20, 19 – 2026: bauhaus back to school
bauhaus reuse, re:bauhaus, “modernpunk” – modernity, pandemic and future.
On the occasion of the European Commission’s “New European Bauhaus”, based on Ursula von der Leyen’s speech of September 16, 2020 (link to video).
A reflection: 2020 would have been 2019. The Corona Year 2020 would have fallen on the Bauhaus Year 2019. Not only our lives, but also the whole discussion about the emergence of modernism would have been different; apart from the fact that some of the projects would have been cancelled or would have proceeded in a completely different way. In 2019 was also 100 years of pandemic – referring to the terribly deadly second in the winter of 1918/1919 and third wave in the second year of the Spanish flu. Where 1920 was the third year of the pandemic at that time, and also the last.
But this topic interested almost nobody last year, at least not the entire world population, not the world politics and also not the EU Commission – which currently builds the content-related bridge with the announcement to establish a “new European Bauhaus”, on the occasion of the 750 billion Corona reconstruction program “Next Generation EU”.
The 100th anniversary of the Weimar Republic was also in 2019, and that too came up short – but this creepy double anniversary of a new pandemic and the founding of the Bauhaus was remarkably narrowly missed. That leaves one stunned, and not just in retrospect. We knew a pandemic was one of the beginnings of modernism, and today we know almost exactly 100 years later the next one followed. The fact that modernism and the Bauhaus also developed after the Spanish flu is certainly a given when we look at the drastic effects of the pandemic today. After the devastation of WW I, the pandemic of that time was immensely devastating, not only in the death toll – with the lower estimate of 20 million alone, it killed more than the 1914-1918 war, not to mention the 50 million deaths at the moderate upper end of the estimate scale – it also had an immensely everyday effect. It is no speculation that one of the reactions to this was this flowering of innovation, including the affirmation of life in the 1920s, this dawning of a new modern age. Maybe we will experience something similar, maybe not. Well knowing that at that time already shortly thereafter Europe almost perished a second time by German hand.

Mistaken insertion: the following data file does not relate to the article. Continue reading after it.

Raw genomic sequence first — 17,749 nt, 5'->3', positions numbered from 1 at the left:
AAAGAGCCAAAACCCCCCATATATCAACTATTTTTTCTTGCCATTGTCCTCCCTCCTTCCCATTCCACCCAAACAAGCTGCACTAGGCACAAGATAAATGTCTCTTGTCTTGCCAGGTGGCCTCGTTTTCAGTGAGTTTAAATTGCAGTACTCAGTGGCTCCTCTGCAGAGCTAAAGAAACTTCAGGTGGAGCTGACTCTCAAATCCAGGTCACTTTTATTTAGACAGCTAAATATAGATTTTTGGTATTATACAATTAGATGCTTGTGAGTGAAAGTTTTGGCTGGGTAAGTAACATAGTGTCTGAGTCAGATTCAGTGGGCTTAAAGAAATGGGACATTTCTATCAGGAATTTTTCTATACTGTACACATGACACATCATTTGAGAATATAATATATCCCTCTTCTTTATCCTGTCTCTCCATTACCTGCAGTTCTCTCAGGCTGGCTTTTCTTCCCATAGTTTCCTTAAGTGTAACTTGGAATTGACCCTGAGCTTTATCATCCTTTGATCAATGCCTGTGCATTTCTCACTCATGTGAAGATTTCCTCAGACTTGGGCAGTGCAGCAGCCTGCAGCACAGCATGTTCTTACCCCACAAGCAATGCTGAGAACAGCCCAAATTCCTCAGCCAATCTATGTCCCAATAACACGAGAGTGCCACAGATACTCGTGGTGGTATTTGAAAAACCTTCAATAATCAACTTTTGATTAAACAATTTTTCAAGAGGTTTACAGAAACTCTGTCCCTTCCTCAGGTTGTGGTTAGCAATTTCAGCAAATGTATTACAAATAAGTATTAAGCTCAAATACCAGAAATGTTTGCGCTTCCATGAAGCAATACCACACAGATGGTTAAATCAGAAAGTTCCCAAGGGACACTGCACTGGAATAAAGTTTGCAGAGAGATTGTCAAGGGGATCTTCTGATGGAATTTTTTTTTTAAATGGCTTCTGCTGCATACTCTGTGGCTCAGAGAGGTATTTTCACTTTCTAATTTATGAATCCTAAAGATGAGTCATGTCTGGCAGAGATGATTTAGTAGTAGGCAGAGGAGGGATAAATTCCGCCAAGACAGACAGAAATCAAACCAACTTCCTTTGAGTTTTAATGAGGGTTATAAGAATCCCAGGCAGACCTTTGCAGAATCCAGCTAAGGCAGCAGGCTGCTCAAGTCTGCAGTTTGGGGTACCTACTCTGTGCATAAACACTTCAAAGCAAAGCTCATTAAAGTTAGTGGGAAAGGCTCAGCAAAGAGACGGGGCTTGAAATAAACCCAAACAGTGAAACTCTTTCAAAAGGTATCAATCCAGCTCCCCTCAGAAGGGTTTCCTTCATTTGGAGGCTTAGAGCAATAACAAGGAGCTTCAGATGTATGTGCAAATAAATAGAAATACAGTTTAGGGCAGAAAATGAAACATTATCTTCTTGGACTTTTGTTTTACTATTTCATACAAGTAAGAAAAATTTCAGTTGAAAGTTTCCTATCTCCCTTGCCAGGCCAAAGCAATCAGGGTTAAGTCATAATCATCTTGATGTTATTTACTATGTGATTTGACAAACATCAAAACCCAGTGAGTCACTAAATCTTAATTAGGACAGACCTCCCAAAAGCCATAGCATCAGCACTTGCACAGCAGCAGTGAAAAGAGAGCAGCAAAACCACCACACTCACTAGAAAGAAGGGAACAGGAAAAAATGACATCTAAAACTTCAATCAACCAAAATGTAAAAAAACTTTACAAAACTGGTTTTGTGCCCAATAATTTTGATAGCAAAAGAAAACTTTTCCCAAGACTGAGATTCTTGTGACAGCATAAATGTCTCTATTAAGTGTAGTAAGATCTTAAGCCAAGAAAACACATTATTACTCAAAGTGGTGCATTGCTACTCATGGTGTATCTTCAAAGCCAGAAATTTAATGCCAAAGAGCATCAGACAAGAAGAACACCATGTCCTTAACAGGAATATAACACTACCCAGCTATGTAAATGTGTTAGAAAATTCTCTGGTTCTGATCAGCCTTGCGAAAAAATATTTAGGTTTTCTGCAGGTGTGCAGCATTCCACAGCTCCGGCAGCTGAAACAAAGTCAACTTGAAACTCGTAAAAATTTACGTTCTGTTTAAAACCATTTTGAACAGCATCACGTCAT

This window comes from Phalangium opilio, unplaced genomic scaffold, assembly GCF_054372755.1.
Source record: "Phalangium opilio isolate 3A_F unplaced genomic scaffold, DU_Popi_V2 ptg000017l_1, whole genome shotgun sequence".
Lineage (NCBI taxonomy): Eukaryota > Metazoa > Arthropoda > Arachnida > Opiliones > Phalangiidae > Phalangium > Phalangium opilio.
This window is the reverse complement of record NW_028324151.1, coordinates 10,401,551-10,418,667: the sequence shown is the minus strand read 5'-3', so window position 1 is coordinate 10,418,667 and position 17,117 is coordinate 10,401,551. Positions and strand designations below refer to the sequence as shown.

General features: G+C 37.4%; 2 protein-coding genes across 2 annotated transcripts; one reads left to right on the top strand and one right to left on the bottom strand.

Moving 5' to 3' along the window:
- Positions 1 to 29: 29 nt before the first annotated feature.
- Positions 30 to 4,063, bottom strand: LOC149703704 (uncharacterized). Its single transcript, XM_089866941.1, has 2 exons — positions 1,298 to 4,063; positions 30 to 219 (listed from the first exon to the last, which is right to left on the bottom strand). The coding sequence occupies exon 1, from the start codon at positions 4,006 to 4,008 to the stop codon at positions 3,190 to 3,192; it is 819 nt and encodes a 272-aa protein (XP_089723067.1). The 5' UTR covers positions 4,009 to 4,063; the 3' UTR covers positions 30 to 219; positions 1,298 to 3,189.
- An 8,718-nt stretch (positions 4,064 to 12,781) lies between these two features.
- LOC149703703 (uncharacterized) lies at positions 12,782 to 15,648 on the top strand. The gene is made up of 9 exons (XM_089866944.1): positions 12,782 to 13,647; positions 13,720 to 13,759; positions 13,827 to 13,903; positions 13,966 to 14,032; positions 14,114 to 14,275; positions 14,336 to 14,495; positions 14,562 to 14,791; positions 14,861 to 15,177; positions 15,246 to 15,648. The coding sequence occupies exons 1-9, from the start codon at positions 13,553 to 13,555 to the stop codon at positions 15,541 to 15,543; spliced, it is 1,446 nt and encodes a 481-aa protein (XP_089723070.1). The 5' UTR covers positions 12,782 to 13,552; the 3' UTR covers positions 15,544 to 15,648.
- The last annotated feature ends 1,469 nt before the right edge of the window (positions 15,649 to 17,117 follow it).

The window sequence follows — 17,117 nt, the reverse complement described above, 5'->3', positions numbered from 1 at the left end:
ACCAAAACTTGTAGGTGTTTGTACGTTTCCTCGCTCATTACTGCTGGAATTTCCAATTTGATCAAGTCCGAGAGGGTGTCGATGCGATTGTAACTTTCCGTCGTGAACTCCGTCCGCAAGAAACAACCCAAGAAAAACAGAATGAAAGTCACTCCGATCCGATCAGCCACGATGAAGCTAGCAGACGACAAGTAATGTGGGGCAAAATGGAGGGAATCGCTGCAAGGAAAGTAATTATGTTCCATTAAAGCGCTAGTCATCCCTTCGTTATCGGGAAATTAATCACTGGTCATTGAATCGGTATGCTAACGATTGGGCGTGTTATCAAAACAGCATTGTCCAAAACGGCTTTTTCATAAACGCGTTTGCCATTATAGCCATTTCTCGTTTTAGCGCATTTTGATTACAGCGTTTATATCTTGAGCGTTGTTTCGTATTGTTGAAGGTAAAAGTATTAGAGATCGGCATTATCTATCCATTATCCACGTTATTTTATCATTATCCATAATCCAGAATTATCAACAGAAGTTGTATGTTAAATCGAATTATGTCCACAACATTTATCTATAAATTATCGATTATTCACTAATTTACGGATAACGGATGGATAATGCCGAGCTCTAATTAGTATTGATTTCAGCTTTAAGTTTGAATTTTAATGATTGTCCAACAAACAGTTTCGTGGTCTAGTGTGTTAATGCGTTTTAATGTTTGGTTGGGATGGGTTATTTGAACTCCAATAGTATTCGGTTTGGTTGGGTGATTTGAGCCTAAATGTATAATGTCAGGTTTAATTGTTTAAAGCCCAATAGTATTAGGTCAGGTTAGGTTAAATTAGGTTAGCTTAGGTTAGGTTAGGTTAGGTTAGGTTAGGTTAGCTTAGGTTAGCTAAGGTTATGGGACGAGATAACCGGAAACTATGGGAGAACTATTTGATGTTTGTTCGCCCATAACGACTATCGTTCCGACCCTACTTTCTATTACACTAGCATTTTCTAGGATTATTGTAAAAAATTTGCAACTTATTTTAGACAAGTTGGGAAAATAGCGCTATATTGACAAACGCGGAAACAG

But when looking back at 2019, it becomes clear that this perspective has so far been neglected; overall, when considering modernity and its formative impulses, the pandemic of that time was never in the foreground. This seems almost unbelievable when, in addition to the extreme death toll, one realizes that, for example, the wearing of masks in public areas and terms such as “social distancing” are not new measures or word creations of today, but actually originated 100 years ago. All the more astonishing, then, how difficult many people find it today – the last 100 years should at least be proof enough that these measures will not soon result in a political conspiracy. The terror of the Second World War and the Nazi rule came about in a different way. But this is also just one of many arguments against right-wing conspiracy theories, even if it is actually a pretty good one.
Let’s look again at the Bauhaus: not to be imagined if Corona and the Bauhaus Year 2019 had coincided. We would have, it can be assumed, not only discussed quite differently. Whereby, even from today’s perspective, it seems downright unserious that this context was no longer questioned. In all of these sources and in all of these photos that were and are cited broadly on the Bauhaus and modernism, there was actually no reference to the pandemic of that time. And even more: modernism and the Bauhaus stood for an improvement of living conditions, access to hygienic conditions and also the quasi motto “light, air, transparency” seems like an early slogan for the Corona measures. The demands for fresh air and sunshine certainly stood for the improvement of hygiene, against disease and infirmity. But no prominent or at least special concepts or positions from the circle of the Bauhaus or the modern protagonists stand out concretely on the subject of the pandemic, at least none that would have been brought to the center of attention publicly or professionally before or until now.
Astonishing with this simultaneous catastrophe of the century. Although there are historical facts that at that time, in order to combat the pandemic, there were, among other things, very far-reaching hygiene measures, school closures, the suspension of public transport and also historical photos show the wearing of masks as similarly remarkable effects on public institutions. At the Bauhaus in Weimar, but the epitome of progressive working and living conditions, it seems, was worked, researched, even photographed (not yet as a teaching subject), shared, celebrated and loved, that it seems in retrospect, as if there had been no particular pandemic threat.
Once we look back to 2020, the visibility of Corona will surely be more ubiquitous. But perhaps the obvious effects were already subsiding in 1919, another phenomenon we know today – right now the world is discussing the carelessness in dealing with the pandemic that could lead to a massive second wave.